RWM102 Study Guide

Unit 4: Inequalities

4a. Simplify inequalities using addition and multiplication properties 

  • How do you solve inequalities using addition and multiplication properties?

Solving inequalities is almost the same to solving equations, with just one exception, which we will discuss shortly. For inequalities involving addition or subtraction, the same techniques of doing the "opposite" that we learned for equations will still work to solve inequalities. For example, x-3 < 5 can be solved by adding 3 to both sides, giving a final answer of  x < 8.

Similarly, inequalities with the multiplication or division of positive numbers can be solved just as they were with equations. For example, 3x > 12 can be solved by dividing both sides by 3, giving a final answer of x > 4.

The only notable difference is when you are multiplying or dividing an inequality by a negative number. Any time you multiply or divide an inequality by a negative number, you must "flip" the inequality symbol. For example, to solve -3x >12, you must divide by -3, as normal, but when you do, the greater than symbol will "flip" to become a less than symbol, giving a final answer of x < -4.

To review, see One Step Inequalities.


4b. Find and graph on a number line the solution of a given linear inequality with one variable

  • How do you solve linear inequalities?
  • How do you represent the solution to an inequality?

As we previously saw, solving inequalities is mostly the same as equations. Once you have finished solving an inequality, you can leave your answer with the inequality symbol, but sometimes a more visual approach to the solution is required. We can graph the solution to inequalities on a number line. For example, if the final solution to an inequality is x < 3, then we can graph that solution on the number line as such:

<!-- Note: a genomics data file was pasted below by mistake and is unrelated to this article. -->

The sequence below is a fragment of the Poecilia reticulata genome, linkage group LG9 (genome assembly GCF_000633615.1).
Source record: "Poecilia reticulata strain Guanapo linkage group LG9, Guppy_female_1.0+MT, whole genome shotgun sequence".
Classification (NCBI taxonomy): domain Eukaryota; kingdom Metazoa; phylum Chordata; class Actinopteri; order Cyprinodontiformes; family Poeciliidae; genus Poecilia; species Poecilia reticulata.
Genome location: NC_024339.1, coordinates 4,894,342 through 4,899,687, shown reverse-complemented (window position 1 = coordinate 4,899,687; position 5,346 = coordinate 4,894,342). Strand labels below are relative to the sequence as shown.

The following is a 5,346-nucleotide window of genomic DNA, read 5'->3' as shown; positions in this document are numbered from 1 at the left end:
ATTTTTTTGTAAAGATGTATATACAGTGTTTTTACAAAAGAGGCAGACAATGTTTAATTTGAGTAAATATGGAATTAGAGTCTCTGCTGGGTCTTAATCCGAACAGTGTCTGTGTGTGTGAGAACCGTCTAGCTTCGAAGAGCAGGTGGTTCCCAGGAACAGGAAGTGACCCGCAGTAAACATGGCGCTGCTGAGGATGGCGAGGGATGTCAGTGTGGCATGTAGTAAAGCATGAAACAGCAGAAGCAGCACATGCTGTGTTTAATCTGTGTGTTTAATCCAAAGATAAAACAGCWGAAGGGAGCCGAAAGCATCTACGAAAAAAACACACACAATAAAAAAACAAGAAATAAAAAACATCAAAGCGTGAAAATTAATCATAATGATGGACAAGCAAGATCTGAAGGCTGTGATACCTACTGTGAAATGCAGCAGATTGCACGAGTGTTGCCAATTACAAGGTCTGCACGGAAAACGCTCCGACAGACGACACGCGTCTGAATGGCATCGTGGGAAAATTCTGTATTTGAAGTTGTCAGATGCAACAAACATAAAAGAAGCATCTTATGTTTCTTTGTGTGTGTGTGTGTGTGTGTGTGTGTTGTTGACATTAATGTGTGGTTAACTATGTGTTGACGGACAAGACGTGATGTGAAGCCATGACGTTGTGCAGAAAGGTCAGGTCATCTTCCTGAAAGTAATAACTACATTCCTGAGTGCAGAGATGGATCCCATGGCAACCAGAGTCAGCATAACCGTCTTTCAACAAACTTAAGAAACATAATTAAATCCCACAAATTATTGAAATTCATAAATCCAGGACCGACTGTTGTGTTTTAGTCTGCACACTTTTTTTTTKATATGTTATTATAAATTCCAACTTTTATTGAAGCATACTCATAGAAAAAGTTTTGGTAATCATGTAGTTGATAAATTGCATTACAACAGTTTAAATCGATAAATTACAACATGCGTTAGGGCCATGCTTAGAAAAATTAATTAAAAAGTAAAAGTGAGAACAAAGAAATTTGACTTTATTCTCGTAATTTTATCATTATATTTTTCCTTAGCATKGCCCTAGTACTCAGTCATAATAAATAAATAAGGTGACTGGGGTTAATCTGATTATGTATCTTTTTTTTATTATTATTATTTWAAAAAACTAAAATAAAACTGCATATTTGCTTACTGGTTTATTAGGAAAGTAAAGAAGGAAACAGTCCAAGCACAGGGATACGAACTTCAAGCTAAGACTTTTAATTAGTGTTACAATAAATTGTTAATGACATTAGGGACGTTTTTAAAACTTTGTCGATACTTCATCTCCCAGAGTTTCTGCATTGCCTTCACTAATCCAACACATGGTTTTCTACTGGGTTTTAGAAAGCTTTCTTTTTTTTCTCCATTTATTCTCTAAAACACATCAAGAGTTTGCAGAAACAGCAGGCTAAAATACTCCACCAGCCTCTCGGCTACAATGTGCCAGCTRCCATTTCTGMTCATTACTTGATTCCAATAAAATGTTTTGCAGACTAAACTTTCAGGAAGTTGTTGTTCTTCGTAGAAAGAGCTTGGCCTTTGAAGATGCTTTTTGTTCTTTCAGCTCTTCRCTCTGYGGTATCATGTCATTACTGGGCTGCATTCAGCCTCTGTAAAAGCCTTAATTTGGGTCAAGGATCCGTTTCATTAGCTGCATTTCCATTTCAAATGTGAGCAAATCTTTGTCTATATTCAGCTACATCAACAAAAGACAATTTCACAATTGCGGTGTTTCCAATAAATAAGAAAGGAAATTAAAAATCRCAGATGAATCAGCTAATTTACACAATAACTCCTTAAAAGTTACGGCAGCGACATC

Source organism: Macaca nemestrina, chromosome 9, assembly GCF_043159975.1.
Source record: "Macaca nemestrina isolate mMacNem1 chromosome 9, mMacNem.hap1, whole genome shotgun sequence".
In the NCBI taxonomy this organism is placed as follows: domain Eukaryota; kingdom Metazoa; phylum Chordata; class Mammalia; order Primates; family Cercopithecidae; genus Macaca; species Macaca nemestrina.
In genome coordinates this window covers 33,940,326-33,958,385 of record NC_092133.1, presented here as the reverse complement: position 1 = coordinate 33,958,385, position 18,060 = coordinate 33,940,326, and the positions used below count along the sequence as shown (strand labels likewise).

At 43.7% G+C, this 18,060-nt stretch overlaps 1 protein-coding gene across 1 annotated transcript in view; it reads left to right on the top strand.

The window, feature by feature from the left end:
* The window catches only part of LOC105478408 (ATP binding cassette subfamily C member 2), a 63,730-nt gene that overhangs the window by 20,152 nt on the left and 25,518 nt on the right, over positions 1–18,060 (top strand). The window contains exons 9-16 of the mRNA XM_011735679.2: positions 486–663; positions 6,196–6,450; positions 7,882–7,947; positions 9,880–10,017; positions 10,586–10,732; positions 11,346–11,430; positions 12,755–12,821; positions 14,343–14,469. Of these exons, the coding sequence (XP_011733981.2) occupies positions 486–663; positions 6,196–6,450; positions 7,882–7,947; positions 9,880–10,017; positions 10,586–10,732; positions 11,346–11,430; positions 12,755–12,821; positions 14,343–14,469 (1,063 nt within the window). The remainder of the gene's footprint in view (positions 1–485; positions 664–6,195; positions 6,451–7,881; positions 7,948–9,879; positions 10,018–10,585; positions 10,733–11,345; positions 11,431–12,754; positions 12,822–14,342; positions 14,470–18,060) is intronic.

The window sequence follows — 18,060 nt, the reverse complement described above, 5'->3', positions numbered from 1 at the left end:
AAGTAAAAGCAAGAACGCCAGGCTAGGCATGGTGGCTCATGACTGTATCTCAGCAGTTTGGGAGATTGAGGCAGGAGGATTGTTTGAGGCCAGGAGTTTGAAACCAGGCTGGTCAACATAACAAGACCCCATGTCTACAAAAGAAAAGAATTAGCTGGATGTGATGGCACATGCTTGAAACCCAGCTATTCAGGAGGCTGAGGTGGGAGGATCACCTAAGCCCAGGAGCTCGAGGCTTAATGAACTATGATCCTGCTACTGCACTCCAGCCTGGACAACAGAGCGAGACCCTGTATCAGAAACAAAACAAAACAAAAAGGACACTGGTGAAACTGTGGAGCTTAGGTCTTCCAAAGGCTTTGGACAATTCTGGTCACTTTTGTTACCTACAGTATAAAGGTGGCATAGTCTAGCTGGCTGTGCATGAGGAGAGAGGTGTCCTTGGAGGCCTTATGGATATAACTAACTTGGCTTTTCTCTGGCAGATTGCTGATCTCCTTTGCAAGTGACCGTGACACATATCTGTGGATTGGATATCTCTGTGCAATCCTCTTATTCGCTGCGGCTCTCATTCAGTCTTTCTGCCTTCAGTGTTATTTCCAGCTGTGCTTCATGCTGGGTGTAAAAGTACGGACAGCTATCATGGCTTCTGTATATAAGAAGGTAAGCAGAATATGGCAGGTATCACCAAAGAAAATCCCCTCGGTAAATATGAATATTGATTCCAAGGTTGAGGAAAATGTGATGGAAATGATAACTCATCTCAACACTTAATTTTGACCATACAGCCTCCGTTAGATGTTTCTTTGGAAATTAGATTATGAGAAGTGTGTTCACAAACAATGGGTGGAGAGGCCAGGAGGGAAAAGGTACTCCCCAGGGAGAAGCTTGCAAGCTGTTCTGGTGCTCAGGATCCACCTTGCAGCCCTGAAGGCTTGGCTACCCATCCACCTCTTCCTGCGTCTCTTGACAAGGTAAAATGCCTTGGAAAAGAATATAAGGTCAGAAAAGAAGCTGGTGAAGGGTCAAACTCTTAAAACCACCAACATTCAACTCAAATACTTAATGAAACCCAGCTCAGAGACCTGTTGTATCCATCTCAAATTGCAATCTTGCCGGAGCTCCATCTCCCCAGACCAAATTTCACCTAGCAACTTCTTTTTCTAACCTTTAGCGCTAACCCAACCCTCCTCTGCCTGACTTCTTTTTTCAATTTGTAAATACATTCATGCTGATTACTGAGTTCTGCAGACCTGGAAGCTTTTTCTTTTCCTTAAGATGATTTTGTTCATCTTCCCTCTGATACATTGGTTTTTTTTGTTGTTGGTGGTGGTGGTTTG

In this case, since x is less than 3, we start our solution at 3, with an open circle, since 3 itself is not a solution. Then we shade all the numbers that are less than 3, as those are the solution to the problem. If the final solution includes a or symbol, then the circle should be filled in, not open.

To review, see Plotting Inequalities on a Number Line


4c. Create inequalities in one variable and use them to solve problems 

  • How do you create an inequality to solve a problem?

When creating inequalities, all of the same rules continue from creating equations. The only difference is that instead of saying something like, "is equal to", inequalities will say something like "is less than", or "is more than or equal to".

Remember the inequality symbols and their definitions, and use them appropriately to write an inequality:

< "is less than"

> "is greater than"

 \leq "is less than or equal to"

\geq "is greater than or equal to"

For example, three more than twice a number is less than or equal to 13. Written as an inequality, we get 2x+3 \leq 13. By solving, we find that x \leq 5.

To review, see Multi-step Inequalities with Variables on Both Sides.


Unit 4 Vocabulary

This vocabulary list includes terms listed above that students need to know to successfully complete the final exam for the course.

  • inequalities
  • number line
  • graph
  • inequality symbols